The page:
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Complicated Grad School Decision Help

  1. Jul 29, 2011 #1
    After years of diligence, my undergraduate program will be ending after this year. I have yet to decide on any graduate schools to apply to and don't really think it is worth applying to schools I am sure I won't be accepted to. My problems are as follows:
    -My GPA is at a 3.23 entering my senior year (too many B's) though I am at a decent private university.
    -I am not the best test taker so expect my GRE score to be in about the same percentile (probably a bit lower) than my 29 on the ACT.
    -Majoring in Physics, Minoring in Chemistry and Mathematics
    -I've done decent research for three summers but have not done any REUs or anything like that.
    -My interests in research and future plans are always overlapping Physics and Chemistry. I am becoming very interested in Nanotechnology like piezoelectric nanogenerators and other physics based chemistry topics (or vice versa).

    It is here that my problems lie. Firstly, finding a program that will focus on something I am interested in (maybe not a physics or chemistry graduate program, I have read about Nanotechnology Masters degrees but they are few and far between) seems very difficult as I don't really know how to look without going to each university's website and reading what research each of the professors are doing. I need a way to narrow it down without searching the schools based on ranking or location, but instead by searching the research done there... is it possible?
    More importantly, without an outstanding GPA, GRE, or Research experience (though I really hope 3 summers of research is nothing to shake a finger at), what kind of chances do I have for getting into grad school. More specifically, is it more realistic to apply to grad schools that aren't ranked in the top 25 or 50 or whatever; By doing so hopefully having better chances of acceptance and a RA or TA job. It is of the utmost importance that, in getting accepted to a school, I have some form of living stipend on top of paid tuition. I know that is a lot to shoot for, but with a less prestigious school as a goal, is it unlikely?
     
  2. jcsd
  3. Jul 29, 2011 #2

    Choppy

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    At this stage of the game you should be reading as much as you can about the fields that interest you. You may not understand everything, but you should be able to make your way through review articles or articles in magzines like Nature or Physics Today. Look at who's publishing the research that you're interested in and look them up to see if they have any graduate positions available.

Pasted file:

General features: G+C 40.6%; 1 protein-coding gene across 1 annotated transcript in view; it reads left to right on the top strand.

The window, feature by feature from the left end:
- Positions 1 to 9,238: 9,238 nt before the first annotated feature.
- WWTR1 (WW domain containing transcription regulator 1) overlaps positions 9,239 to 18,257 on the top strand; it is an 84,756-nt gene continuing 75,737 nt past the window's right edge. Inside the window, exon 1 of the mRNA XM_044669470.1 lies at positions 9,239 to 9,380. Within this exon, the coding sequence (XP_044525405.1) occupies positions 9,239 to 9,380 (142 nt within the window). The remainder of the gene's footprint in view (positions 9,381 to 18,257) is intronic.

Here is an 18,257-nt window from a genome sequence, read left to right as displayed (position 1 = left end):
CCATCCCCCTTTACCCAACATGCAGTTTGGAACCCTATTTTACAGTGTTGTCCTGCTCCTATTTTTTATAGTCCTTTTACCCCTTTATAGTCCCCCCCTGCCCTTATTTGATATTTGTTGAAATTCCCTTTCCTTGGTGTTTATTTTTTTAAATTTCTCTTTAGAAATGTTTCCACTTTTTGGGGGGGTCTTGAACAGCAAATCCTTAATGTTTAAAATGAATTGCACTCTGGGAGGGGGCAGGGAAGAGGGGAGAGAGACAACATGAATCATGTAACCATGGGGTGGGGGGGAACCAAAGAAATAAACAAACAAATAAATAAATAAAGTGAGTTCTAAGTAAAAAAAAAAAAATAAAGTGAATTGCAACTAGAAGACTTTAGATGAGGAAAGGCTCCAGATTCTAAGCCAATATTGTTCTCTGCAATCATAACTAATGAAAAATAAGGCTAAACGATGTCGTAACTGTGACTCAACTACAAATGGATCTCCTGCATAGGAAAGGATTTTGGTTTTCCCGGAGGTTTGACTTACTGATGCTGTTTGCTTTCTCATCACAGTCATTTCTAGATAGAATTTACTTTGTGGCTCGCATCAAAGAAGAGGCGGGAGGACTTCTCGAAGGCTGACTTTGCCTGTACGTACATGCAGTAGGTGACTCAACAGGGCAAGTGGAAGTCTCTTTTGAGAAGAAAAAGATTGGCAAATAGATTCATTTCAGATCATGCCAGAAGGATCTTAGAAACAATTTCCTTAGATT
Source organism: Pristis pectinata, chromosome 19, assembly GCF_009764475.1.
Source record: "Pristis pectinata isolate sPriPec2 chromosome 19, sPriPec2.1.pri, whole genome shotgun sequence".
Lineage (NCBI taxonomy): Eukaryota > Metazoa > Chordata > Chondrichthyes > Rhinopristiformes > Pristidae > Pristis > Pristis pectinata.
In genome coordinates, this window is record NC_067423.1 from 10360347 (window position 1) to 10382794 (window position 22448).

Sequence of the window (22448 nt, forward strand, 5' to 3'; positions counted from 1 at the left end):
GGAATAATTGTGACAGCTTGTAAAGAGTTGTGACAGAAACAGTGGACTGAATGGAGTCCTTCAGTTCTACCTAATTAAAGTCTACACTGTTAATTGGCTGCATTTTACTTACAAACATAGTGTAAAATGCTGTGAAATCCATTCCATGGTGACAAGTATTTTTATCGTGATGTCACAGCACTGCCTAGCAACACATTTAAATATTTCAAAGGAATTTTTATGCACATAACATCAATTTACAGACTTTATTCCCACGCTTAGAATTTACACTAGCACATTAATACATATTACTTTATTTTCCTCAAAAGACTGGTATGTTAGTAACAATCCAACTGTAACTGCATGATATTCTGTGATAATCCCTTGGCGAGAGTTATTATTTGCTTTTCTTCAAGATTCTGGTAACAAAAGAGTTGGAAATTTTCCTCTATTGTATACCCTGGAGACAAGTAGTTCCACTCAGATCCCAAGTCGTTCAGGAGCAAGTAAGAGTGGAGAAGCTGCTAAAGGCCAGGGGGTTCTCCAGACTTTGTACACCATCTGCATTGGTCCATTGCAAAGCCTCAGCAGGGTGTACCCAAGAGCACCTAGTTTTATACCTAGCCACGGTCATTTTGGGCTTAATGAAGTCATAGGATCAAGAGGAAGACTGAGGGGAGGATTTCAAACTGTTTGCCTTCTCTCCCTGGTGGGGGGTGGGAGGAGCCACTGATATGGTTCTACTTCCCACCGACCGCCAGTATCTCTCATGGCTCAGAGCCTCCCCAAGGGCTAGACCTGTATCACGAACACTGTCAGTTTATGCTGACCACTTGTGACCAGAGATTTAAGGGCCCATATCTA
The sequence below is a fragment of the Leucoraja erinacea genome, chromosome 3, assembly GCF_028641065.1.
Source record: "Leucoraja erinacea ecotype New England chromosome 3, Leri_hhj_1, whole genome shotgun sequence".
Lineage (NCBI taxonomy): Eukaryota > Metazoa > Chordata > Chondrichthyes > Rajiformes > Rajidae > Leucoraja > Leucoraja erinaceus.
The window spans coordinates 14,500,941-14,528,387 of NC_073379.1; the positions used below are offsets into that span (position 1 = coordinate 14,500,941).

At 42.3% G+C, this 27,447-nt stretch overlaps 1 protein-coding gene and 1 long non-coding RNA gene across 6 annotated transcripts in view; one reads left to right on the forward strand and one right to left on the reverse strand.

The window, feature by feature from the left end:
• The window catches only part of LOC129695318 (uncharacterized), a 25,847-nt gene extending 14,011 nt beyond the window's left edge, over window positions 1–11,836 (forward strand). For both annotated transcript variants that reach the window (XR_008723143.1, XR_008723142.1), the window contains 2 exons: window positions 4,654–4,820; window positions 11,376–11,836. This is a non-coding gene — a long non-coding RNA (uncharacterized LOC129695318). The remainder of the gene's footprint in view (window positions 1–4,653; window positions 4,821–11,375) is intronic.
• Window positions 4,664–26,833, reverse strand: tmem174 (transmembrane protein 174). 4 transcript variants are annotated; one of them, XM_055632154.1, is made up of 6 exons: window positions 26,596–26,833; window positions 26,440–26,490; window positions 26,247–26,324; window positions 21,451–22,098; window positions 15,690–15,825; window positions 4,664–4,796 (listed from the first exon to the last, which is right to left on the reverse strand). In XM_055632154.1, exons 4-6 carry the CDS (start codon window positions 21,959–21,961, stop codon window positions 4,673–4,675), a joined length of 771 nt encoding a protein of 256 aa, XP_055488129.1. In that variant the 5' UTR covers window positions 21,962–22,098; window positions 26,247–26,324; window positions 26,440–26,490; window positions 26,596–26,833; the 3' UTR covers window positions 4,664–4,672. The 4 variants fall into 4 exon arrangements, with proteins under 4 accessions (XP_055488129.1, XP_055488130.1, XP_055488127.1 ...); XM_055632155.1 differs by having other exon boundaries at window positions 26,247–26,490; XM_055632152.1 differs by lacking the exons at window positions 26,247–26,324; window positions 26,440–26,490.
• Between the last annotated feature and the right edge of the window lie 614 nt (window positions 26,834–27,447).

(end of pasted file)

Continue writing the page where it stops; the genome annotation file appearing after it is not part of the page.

Too many people seem to worry about the 'presitige' of the program they apply to, when it makes a lot more sense to worry about the type and quality of research coming out of the programs.

    There's no way to really make the search for a graduate position that much easier. You have to do some legwork or you essentially end up relying on someone else's opinion of a program.

    I'm not sure why you seem to think you need an REU program to have 'research experience.' Three summers of research is the same thing, except you haven't done it through a formal program.

    Also, just about all graduate programs support their students through combination of RAs or TAs and stipends.
     
  4. Jul 29, 2011 #3
    I guess I may be underestimating my research done on my campus because our advisers are always pushing REUs for the summer. A lot of people in our physics department have ended up at CalTech, MIT, and University of Chicago physics programs, so I just assumed that going to a "prestigious" school was better even if the research isn't of exactly what you are looking for.

    As I make my way through reading abstracts and articles I think may interest me, I have come across some papers that were written out of the authors usual research realm. Is it worth contacting a graduate faculty member if they only have one paper published on the interesting topic if the rest of their research doesn't seem to continue with that topic?

    As for Nanotechnology Masters and the like, I read a couple of times today that these are more of a conglomerate Masters program used to focus and train specific topics, whereas a physics masters or something would be far reaching and seems like it wouldn't prepare you quite as well (at the masters level), even for physics related jobs. If I knew I wanted to do research in the field of nanotechnology, wouldn't a more specific Nanotech Masters program be a better option (including later down the road) than a physics Ph.D that leads me to similar Nanotech research or jobs? Or would the Ph.D make me that much more hireable and qualified for those jobs..

    To Ph.D, or Not to Ph.D. That is the question...
     
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